Both Ms. Pelosi and Mr. McConnell have scrapped plans for their chambers to reconvene next week, announcing that they would push the date until May 4 at the earliest, amid a raging debate over when it is safe for the country to begin pulling back on the social distancing practices that have slowed the spread of the coronavirus. And lawmakers in both parties say the strategy House leaders employed to pass coronavirus relief legislation in recent weeks — scheduling consensus action without a recorded vote and hoping that nobody will object — is not sustainable.

Deprived of the ability to meet in person, the House last month passed a $2 trillion stimulus package by voice vote — an unusual maneuver that almost fell apart when one lawmaker, Representative Thomas Massie, Republican of Kentucky, objected and demanded a quorum. Some members drove or flew all night to get to the Capitol to ensure the bill could pass.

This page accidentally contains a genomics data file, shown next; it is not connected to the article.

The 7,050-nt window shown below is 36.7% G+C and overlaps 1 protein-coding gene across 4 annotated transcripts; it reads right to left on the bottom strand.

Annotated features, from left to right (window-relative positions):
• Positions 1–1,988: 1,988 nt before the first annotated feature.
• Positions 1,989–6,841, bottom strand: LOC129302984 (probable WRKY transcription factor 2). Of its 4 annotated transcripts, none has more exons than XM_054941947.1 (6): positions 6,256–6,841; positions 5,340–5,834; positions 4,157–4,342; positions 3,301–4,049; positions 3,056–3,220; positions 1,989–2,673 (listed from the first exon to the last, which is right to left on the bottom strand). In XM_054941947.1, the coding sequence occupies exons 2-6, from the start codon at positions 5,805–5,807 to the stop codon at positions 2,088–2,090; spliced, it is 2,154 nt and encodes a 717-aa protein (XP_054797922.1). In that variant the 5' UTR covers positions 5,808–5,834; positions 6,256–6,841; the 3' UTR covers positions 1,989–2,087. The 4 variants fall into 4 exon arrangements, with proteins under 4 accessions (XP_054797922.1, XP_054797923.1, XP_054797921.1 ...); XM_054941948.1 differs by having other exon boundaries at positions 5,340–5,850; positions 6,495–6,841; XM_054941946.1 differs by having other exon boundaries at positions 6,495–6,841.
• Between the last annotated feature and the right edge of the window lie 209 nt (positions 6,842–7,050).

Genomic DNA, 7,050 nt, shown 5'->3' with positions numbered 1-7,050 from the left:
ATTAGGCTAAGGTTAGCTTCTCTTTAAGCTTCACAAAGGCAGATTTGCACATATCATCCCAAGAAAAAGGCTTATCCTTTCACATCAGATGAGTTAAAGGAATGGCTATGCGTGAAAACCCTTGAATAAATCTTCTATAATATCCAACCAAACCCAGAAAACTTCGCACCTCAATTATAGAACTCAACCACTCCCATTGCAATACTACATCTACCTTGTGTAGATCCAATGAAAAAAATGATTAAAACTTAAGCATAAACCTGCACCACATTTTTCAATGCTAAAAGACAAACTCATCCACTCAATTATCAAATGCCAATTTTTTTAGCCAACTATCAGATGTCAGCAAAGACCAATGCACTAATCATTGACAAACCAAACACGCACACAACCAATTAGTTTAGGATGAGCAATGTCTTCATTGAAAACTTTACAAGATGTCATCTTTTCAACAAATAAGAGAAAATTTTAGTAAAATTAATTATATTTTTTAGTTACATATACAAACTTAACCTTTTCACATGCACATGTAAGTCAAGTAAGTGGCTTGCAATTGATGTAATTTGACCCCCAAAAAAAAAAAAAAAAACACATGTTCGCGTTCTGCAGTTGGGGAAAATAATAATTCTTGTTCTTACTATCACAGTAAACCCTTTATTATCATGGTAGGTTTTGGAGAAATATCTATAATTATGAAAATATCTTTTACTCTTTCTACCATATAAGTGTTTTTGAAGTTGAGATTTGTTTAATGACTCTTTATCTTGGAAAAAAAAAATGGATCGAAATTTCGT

Now, lawmakers are debating yet another emergency infusion of cash into the battered economy, and it has become painfully clear that the bipartisan cooperation that smoothed the way for the last bill to pass has evaporated, with Democrats and Republicans at odds over what should be included in a next round of government assistance.

Rank-and-file members in both parties and both chambers say it is too dangerous for them to return, and they want to avoid a repeat of the Massie episode. Moreover, they do not want legislation hashed out in private by their leaders. They want a chance, they say, to do what Congress is meant to do: debate legislation, offer amendments and vote.